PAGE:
On April 3, 1958 my Alfa Romeo Giulietta Sprint Veloce rolled off the assembly line. Six days later it was sold to a dealer in Switzerland. Its history is lost from then until about 30 years ago when it was found sitting, not running and with the nose punched in, at the side of the road in Southern California. It had a “For Sale” sign in the window.
Somehow it had crossed the Atlantic to the U.S; how and why we will never know.
Eventually it found its way to Concorso Italiano. I purchased it there in 2012.
It’s now 59 years old.
Some of the top music hits in the year it was built were “Summertime Blues,” “Tears on my Pillow” and “The Purple People Eater.”
“Gunsmoke,” “Father Knows Best” and “The Ed Sullivan” show topped the television ratings.
The little Alfa was surely an oddity in the United States — just think of the chrome-bedecked 1958 Chevrolet Bel Air.
For the Alfa anoraks amongst you, its chassis number is 1493*06524, and engine number 1315.31015. It is a rare model called a “Confortevole.” Less than 200 were built. They have the mechanicals of the earlier lightweight Sprints — but with an all-steel body.
The Sprint is 34 years older than my daughter Alexandra, and it is exactly half a century older than my son Bradley.
There aren’t many items that we use that are 59 years old. Certainly not our stoves or refrigerators — and dishwashers had barely been invented in 1958.
We sometimes wear vintage clothes that are aged, and certainly china and tableware can be well over a hundred years old.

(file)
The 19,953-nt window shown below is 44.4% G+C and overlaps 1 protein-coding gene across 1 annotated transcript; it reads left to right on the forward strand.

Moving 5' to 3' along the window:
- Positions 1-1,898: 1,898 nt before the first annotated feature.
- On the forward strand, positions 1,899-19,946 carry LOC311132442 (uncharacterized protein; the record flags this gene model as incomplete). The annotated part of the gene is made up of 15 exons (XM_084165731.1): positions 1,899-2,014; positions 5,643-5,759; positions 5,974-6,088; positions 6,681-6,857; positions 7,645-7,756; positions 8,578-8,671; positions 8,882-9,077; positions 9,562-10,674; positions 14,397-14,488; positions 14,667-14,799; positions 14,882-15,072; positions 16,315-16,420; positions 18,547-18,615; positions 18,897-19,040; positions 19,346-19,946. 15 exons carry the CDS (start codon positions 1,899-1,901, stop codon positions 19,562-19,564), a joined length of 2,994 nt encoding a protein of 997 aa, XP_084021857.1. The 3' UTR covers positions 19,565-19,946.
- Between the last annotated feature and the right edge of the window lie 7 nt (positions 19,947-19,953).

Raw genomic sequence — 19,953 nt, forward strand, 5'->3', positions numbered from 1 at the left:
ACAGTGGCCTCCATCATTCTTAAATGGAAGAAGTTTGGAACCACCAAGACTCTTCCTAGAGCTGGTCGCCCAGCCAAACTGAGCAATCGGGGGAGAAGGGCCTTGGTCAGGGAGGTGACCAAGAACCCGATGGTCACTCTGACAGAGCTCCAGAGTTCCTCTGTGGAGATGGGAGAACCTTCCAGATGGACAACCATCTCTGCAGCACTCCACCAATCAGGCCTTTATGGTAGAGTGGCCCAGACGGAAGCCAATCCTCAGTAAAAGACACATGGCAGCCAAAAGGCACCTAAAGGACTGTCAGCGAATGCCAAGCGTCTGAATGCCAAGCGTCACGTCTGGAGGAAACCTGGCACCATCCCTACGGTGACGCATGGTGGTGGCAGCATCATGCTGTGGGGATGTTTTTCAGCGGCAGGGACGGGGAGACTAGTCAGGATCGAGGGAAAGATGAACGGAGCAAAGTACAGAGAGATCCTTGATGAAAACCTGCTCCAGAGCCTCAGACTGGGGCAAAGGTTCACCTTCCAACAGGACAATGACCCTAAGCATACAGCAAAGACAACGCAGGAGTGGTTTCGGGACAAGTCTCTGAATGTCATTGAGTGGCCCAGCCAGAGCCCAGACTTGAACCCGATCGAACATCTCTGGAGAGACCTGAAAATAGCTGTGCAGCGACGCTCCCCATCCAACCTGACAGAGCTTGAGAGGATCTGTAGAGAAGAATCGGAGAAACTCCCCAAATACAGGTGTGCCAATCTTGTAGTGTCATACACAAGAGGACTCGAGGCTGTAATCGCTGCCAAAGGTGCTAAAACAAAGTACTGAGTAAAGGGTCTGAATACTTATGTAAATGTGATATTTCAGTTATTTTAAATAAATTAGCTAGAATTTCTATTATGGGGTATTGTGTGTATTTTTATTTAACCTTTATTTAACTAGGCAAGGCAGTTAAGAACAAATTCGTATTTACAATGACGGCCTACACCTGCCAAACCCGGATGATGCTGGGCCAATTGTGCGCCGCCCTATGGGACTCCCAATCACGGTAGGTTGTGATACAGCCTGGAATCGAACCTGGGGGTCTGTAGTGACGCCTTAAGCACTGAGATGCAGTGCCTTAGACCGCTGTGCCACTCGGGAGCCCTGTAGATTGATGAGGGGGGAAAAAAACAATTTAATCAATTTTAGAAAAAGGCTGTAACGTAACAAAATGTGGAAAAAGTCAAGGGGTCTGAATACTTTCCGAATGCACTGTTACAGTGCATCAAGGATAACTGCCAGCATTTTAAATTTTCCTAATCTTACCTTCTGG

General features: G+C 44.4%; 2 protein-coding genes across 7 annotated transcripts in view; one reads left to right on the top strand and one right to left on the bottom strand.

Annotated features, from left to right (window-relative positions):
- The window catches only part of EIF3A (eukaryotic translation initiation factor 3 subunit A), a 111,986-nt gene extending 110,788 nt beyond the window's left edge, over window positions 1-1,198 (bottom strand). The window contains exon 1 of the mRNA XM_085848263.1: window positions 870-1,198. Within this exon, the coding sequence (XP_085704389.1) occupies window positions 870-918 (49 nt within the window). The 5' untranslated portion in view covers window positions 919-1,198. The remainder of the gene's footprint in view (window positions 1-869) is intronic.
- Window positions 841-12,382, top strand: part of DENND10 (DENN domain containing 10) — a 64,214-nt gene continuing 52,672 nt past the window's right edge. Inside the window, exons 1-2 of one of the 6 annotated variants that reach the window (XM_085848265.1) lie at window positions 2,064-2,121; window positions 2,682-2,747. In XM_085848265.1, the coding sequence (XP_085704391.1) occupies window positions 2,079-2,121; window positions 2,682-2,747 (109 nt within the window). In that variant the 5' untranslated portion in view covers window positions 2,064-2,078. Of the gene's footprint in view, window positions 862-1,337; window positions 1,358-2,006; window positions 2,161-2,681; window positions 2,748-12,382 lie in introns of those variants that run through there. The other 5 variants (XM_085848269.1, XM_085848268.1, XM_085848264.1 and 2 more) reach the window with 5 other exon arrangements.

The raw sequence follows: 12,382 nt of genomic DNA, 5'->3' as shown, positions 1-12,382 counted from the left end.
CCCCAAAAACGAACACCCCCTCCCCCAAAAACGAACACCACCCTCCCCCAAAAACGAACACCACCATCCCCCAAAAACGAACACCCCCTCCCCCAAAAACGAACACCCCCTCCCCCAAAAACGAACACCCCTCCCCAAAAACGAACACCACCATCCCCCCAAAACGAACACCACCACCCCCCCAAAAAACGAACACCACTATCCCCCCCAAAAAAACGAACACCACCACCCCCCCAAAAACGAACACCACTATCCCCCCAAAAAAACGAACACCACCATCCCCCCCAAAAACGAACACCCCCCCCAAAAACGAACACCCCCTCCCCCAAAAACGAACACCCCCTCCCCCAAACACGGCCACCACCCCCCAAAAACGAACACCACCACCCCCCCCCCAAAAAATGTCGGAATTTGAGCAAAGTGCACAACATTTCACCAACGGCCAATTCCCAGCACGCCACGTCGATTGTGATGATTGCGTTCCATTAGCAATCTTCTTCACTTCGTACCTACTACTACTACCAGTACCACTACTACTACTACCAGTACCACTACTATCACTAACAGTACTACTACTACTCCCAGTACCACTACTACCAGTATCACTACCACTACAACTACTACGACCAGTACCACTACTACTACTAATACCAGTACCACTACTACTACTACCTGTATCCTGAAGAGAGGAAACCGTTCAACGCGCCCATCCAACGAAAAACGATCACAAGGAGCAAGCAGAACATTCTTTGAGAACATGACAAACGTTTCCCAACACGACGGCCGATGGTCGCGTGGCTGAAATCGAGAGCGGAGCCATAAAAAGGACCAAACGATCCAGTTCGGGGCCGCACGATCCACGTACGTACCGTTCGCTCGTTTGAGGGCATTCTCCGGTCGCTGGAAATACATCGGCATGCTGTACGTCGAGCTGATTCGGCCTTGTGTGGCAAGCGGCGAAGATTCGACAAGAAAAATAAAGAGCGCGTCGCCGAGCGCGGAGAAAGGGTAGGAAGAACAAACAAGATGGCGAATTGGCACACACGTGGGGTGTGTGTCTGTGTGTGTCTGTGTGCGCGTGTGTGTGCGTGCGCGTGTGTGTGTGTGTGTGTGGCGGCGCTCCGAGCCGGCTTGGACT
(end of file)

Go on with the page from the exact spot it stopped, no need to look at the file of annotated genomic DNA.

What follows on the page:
But none of those things have the mechanical complexity of a car. When cruising down the freeway, the 59-year-old engine in the Sprint is turning over 5,000 times a minute.
Further, I expect the Sprint to have a heater that heats, and wipers that wipe. I expect the brakes to stop me as best they can, and the transmission to shift smoothly.
Cars are unique among collectibles as they are the only items that destroy themselves slightly each time they are driven. Bearings, rings, valve guides and throw-out bearings all have a lifespan determined by how often they are used.
Old cars are no longer suitable for daily traffic. Compared to modern cars, they stop very poorly. And they have no safety features.
This Sprint has been restored and given a second life. Given how little we use our old cars, chances are it will not need an engine or gearbox rebuild during my lifetime. Further, as it is kept in a heated garage and not driven in the rain, it should never rust.
In essence, the Sprint has had its metabolism slowed down. Fifty-nine years from now, in 2076, assuming the car is properly cared for, it should be possible to turn on the ignition key, pump the throttle a few times to squirt fuel into the dual Webers, and fire the car up.
None of us can predict what driving conditions will be like that far in the future, or whether cars you can drive yourself will even be allowed on public highways.
But chances are, in 2076 this Sprint will be ready for a spirited drive down your favorite two-lane road.